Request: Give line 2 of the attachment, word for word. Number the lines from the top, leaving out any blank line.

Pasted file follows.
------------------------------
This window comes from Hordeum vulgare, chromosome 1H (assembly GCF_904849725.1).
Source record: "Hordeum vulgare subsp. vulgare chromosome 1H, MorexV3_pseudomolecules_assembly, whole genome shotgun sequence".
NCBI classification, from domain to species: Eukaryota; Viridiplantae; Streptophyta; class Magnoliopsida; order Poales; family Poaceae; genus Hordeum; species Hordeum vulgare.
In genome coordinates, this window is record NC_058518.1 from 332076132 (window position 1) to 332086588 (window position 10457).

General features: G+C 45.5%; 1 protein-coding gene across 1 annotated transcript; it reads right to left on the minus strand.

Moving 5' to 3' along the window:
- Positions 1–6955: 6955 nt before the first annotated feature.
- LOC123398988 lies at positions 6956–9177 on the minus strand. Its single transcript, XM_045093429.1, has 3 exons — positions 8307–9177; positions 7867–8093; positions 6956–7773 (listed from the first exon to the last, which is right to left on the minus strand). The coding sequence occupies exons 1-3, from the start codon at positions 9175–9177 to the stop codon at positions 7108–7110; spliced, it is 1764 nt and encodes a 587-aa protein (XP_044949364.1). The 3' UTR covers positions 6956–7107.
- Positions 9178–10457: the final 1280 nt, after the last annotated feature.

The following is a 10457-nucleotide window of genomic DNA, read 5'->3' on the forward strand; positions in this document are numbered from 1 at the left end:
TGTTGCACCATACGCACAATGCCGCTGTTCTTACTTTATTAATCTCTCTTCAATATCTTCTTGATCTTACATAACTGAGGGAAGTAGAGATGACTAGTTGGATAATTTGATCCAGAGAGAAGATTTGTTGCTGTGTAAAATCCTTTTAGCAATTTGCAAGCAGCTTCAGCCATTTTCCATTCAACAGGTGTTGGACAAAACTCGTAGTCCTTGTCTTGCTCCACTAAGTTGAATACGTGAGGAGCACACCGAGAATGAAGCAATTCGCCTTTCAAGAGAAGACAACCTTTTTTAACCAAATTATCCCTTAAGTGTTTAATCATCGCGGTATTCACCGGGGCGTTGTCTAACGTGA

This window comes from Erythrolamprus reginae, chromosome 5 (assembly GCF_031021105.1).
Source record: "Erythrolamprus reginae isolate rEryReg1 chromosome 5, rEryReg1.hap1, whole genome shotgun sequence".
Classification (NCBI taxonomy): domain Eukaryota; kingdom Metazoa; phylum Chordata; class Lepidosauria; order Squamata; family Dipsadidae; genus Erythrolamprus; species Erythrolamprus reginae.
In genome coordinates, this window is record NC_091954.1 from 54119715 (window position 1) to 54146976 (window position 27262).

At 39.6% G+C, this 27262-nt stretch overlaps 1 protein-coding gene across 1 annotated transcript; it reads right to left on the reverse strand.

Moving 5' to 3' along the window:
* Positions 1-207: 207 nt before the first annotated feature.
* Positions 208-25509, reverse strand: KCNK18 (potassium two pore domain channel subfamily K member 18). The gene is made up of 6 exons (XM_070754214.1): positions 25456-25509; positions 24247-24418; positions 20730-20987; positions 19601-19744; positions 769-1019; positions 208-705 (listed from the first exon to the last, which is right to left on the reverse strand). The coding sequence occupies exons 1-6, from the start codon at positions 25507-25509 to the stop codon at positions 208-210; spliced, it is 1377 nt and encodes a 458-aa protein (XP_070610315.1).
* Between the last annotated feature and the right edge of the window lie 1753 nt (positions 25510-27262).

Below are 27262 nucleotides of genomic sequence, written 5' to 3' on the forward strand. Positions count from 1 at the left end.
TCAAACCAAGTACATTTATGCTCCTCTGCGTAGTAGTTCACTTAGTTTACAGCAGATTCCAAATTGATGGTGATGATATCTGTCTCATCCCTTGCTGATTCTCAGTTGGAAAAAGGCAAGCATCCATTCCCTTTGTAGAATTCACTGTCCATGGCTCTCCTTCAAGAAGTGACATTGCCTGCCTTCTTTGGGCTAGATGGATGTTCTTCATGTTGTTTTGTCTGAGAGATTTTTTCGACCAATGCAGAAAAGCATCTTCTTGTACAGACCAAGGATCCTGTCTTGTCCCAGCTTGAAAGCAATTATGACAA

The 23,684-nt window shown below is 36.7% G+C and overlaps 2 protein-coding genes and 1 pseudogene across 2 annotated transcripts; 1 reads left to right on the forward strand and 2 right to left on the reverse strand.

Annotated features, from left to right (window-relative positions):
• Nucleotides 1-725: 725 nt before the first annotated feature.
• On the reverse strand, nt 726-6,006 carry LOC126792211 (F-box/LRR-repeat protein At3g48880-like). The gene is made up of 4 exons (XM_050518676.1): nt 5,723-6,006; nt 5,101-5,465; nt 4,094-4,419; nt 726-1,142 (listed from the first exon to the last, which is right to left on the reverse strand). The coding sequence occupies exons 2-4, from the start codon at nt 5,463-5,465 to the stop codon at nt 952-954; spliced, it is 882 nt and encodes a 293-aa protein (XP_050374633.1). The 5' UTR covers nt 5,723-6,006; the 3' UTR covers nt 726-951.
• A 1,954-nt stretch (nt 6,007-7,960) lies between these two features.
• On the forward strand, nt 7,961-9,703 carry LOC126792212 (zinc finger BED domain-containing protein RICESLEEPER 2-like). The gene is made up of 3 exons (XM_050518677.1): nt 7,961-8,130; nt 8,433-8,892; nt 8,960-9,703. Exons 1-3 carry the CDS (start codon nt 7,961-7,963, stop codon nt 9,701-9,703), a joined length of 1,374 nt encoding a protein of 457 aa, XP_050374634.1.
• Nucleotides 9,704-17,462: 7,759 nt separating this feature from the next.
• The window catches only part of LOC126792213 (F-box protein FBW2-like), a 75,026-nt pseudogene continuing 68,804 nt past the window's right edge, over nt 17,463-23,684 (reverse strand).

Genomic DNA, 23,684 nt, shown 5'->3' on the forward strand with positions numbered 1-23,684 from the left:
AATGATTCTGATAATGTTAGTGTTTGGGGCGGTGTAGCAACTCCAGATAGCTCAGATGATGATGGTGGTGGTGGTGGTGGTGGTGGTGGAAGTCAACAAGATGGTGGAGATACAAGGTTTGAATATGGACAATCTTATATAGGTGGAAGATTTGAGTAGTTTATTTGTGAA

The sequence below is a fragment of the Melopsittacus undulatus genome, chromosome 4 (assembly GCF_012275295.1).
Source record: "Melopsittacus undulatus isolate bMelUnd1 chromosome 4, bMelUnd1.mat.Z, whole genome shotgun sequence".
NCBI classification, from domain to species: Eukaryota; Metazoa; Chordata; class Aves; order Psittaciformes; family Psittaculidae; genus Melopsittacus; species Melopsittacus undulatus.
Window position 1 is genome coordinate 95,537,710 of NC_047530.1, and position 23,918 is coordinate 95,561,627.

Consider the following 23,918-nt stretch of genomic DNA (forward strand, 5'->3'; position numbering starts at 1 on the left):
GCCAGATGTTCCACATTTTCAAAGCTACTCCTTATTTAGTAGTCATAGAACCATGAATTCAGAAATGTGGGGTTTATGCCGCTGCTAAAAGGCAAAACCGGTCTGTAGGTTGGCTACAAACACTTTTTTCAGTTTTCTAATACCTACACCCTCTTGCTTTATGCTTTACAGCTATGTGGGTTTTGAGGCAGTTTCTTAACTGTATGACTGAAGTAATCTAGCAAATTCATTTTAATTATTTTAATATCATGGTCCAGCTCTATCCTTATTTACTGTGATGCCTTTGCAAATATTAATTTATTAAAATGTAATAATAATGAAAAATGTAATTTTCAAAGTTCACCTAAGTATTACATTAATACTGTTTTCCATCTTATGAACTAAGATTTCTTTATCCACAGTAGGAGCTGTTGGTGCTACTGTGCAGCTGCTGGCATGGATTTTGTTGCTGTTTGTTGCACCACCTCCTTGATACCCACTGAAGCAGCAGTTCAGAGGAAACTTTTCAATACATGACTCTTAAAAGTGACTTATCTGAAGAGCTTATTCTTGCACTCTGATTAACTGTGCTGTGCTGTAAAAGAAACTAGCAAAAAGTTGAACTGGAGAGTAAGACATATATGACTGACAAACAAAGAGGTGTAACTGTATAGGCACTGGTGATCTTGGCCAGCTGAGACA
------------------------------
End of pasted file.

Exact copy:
Source record: "Hordeum vulgare subsp. vulgare chromosome 1H, MorexV3_pseudomolecules_assembly, whole genome shotgun sequence".